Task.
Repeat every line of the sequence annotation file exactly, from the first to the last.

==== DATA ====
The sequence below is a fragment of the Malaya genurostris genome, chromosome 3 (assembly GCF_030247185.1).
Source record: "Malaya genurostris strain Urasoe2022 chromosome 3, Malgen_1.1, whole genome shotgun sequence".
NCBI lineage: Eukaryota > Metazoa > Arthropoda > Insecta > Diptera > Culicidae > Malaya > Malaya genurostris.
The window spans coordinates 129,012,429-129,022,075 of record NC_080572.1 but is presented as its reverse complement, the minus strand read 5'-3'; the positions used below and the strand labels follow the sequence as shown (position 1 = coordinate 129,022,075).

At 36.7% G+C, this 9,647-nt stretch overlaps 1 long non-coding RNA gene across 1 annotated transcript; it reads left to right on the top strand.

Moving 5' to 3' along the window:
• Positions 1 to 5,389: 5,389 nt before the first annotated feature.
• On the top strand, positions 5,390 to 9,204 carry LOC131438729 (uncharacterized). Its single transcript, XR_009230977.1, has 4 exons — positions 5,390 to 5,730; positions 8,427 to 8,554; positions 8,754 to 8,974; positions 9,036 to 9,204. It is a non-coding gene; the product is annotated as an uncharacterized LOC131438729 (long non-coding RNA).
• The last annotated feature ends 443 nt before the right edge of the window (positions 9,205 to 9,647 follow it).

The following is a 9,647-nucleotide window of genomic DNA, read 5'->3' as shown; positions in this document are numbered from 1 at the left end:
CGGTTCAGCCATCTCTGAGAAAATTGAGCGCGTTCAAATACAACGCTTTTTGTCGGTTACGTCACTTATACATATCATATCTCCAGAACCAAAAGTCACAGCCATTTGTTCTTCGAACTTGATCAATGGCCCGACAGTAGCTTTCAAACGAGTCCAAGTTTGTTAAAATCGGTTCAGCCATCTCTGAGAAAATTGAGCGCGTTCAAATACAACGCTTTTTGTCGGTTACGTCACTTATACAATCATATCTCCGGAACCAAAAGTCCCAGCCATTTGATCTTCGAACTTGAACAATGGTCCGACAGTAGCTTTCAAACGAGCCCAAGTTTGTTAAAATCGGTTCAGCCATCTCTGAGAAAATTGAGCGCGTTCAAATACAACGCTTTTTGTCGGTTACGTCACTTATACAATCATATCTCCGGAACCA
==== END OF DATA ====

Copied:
The sequence below is a fragment of the Malaya genurostris genome, chromosome 3 (assembly GCF_030247185.1).
Source record: "Malaya genurostris strain Urasoe2022 chromosome 3, Malgen_1.1, whole genome shotgun sequence".
NCBI lineage: Eukaryota > Metazoa > Arthropoda > Insecta > Diptera > Culicidae > Malaya > Malaya genurostris.
The window spans coordinates 129,012,429-129,022,075 of record NC_080572.1 but is presented as its reverse complement, the minus strand read 5'-3'; the positions used below and the strand labels follow the sequence as shown (position 1 = coordinate 129,022,075).

At 36.7% G+C, this 9,647-nt stretch overlaps 1 long non-coding RNA gene across 1 annotated transcript; it reads left to right on the top strand.

Moving 5' to 3' along the window:
• Positions 1 to 5,389: 5,389 nt before the first annotated feature.
• On the top strand, positions 5,390 to 9,204 carry LOC131438729 (uncharacterized). Its single transcript, XR_009230977.1, has 4 exons — positions 5,390 to 5,730; positions 8,427 to 8,554; positions 8,754 to 8,974; positions 9,036 to 9,204. It is a non-coding gene; the product is annotated as an uncharacterized LOC131438729 (long non-coding RNA).
• The last annotated feature ends 443 nt before the right edge of the window (positions 9,205 to 9,647 follow it).

The following is a 9,647-nucleotide window of genomic DNA, read 5'->3' as shown; positions in this document are numbered from 1 at the left end:
CGGTTCAGCCATCTCTGAGAAAATTGAGCGCGTTCAAATACAACGCTTTTTGTCGGTTACGTCACTTATACATATCATATCTCCAGAACCAAAAGTCACAGCCATTTGTTCTTCGAACTTGATCAATGGCCCGACAGTAGCTTTCAAACGAGTCCAAGTTTGTTAAAATCGGTTCAGCCATCTCTGAGAAAATTGAGCGCGTTCAAATACAACGCTTTTTGTCGGTTACGTCACTTATACAATCATATCTCCGGAACCAAAAGTCCCAGCCATTTGATCTTCGAACTTGAACAATGGTCCGACAGTAGCTTTCAAACGAGCCCAAGTTTGTTAAAATCGGTTCAGCCATCTCTGAGAAAATTGAGCGCGTTCAAATACAACGCTTTTTGTCGGTTACGTCACTTATACAATCATATCTCCGGAACCA